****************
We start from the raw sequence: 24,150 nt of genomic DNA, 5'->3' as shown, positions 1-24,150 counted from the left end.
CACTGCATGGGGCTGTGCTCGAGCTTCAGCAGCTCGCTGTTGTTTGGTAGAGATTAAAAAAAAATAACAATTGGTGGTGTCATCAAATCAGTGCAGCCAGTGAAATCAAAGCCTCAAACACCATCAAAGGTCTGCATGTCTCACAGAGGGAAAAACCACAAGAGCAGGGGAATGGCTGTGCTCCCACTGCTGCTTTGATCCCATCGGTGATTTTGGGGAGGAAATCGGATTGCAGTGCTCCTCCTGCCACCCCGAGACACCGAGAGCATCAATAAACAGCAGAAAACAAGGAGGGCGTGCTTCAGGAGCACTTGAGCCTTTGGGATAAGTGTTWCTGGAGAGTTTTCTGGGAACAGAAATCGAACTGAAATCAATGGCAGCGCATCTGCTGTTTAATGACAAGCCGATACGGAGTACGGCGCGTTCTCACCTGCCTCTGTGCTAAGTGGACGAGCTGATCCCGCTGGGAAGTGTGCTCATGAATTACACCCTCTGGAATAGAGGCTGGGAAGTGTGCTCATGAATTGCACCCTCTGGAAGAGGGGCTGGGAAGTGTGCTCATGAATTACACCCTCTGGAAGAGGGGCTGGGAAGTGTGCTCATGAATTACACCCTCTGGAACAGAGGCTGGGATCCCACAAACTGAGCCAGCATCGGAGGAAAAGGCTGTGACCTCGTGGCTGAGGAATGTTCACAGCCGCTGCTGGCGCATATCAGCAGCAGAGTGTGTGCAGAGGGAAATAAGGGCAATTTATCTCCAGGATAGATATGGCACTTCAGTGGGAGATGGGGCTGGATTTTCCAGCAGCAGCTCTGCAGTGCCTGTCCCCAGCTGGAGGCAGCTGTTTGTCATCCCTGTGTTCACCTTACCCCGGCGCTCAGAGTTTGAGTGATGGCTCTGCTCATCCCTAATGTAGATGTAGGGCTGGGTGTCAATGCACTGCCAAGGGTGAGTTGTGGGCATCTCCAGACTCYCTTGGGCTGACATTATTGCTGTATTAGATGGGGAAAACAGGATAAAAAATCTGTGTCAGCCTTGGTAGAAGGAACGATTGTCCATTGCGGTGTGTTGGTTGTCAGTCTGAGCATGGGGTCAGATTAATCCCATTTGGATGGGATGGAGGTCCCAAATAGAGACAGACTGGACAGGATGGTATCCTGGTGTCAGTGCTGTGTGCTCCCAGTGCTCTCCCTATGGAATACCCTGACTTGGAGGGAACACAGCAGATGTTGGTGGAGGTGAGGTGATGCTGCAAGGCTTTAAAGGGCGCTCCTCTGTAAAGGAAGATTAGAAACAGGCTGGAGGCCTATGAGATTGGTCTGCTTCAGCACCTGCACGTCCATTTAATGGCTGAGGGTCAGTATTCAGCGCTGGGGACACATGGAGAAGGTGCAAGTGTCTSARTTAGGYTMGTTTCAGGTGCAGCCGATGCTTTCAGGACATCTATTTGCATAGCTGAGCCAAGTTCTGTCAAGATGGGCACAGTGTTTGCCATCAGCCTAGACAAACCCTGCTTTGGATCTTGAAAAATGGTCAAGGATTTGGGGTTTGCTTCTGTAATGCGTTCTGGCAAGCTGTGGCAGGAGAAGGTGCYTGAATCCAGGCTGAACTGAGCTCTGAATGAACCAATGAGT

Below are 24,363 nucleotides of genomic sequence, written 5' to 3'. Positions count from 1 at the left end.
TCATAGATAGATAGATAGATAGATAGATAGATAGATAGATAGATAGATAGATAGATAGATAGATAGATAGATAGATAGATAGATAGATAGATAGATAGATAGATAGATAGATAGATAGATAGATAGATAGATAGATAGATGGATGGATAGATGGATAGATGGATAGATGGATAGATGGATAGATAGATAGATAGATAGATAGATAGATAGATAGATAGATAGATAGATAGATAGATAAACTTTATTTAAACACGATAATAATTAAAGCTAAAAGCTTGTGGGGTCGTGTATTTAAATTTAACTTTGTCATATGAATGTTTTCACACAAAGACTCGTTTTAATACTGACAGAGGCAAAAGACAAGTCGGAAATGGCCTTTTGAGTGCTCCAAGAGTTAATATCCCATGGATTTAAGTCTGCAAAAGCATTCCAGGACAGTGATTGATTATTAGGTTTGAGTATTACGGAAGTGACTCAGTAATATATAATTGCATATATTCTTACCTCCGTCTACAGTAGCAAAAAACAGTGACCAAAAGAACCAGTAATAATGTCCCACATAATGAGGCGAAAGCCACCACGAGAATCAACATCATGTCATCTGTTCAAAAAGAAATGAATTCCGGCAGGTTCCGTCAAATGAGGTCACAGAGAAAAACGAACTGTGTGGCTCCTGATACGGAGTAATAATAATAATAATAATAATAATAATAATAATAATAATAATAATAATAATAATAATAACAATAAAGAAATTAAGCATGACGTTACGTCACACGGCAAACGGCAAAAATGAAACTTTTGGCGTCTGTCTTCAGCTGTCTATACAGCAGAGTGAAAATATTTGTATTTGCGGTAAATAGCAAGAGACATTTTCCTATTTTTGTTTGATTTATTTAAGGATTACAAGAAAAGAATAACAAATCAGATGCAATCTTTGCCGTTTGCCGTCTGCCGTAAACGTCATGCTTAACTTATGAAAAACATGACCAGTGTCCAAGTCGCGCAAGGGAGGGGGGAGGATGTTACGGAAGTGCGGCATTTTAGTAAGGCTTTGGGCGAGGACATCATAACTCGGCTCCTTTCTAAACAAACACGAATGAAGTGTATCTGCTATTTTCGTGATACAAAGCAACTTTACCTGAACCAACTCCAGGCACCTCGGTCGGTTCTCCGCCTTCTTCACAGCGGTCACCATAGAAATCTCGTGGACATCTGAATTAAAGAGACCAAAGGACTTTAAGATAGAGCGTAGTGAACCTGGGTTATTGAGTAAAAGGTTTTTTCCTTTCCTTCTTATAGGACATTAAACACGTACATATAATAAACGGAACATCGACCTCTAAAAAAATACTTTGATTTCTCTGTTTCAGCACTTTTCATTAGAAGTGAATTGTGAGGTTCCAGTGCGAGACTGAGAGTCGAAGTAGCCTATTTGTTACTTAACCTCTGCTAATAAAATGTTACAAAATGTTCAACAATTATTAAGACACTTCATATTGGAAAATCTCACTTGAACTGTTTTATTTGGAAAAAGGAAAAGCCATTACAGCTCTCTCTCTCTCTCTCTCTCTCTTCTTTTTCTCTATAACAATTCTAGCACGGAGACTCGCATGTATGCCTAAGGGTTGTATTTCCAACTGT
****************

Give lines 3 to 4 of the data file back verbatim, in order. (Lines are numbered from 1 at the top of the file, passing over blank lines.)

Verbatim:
Below are 24,363 nucleotides of genomic sequence, written 5' to 3'. Positions count from 1 at the left end.
TCATAGATAGATAGATAGATAGATAGATAGATAGATAGATAGATAGATAGATAGATAGATAGATAGATAGATAGATAGATAGATAGATAGATAGATAGATAGATAGATAGATAGATAGATAGATAGATAGATAGATAGATGGATGGATAGATGGATAGATGGATAGATGGATAGATGGATAGATAGATAGATAGATAGATAGATAGATAGATAGATAGATAGATAGATAGATAGATAAACTTTATTTAAACACGATAATAATTAAAGCTAAAAGCTTGTGGGGTCGTGTATTTAAATTTAACTTTGTCATATGAATGTTTTCACACAAAGACTCGTTTTAATACTGACAGAGGCAAAAGACAAGTCGGAAATGGCCTTTTGAGTGCTCCAAGAGTTAATATCCCATGGATTTAAGTCTGCAAAAGCATTCCAGGACAGTGATTGATTATTAGGTTTGAGTATTACGGAAGTGACTCAGTAATATATAATTGCATATATTCTTACCTCCGTCTACAGTAGCAAAAAACAGTGACCAAAAGAACCAGTAATAATGTCCCACATAATGAGGCGAAAGCCACCACGAGAATCAACATCATGTCATCTGTTCAAAAAGAAATGAATTCCGGCAGGTTCCGTCAAATGAGGTCACAGAGAAAAACGAACTGTGTGGCTCCTGATACGGAGTAATAATAATAATAATAATAATAATAATAATAATAATAATAATAATAATAATAATAATAACAATAAAGAAATTAAGCATGACGTTACGTCACACGGCAAACGGCAAAAATGAAACTTTTGGCGTCTGTCTTCAGCTGTCTATACAGCAGAGTGAAAATATTTGTATTTGCGGTAAATAGCAAGAGACATTTTCCTATTTTTGTTTGATTTATTTAAGGATTACAAGAAAAGAATAACAAATCAGATGCAATCTTTGCCGTTTGCCGTCTGCCGTAAACGTCATGCTTAACTTATGAAAAACATGACCAGTGTCCAAGTCGCGCAAGGGAGGGGGGAGGATGTTACGGAAGTGCGGCATTTTAGTAAGGCTTTGGGCGAGGACATCATAACTCGGCTCCTTTCTAAACAAACACGAATGAAGTGTATCTGCTATTTTCGTGATACAAAGCAACTTTACCTGAACCAACTCCAGGCACCTCGGTCGGTTCTCCGCCTTCTTCACAGCGGTCACCATAGAAATCTCGTGGACATCTGAATTAAAGAGACCAAAGGACTTTAAGATAGAGCGTAGTGAACCTGGGTTATTGAGTAAAAGGTTTTTTCCTTTCCTTCTTATAGGACATTAAACACGTACATATAATAAACGGAACATCGACCTCTAAAAAAATACTTTGATTTCTCTGTTTCAGCACTTTTCATTAGAAGTGAATTGTGAGGTTCCAGTGCGAGACTGAGAGTCGAAGTAGCCTATTTGTTACTTAACCTCTGCTAATAAAATGTTACAAAATGTTCAACAATTATTAAGACACTTCATATTGGAAAATCTCACTTGAACTGTTTTATTTGGAAAAAGGAAAAGCCATTACAGCTCTCTCTCTCTCTCTCTCTCTCTTCTTTTTCTCTATAACAATTCTAGCACGGAGACTCGCATGTATGCCTAAGGGTTGTATTTCCAACTGT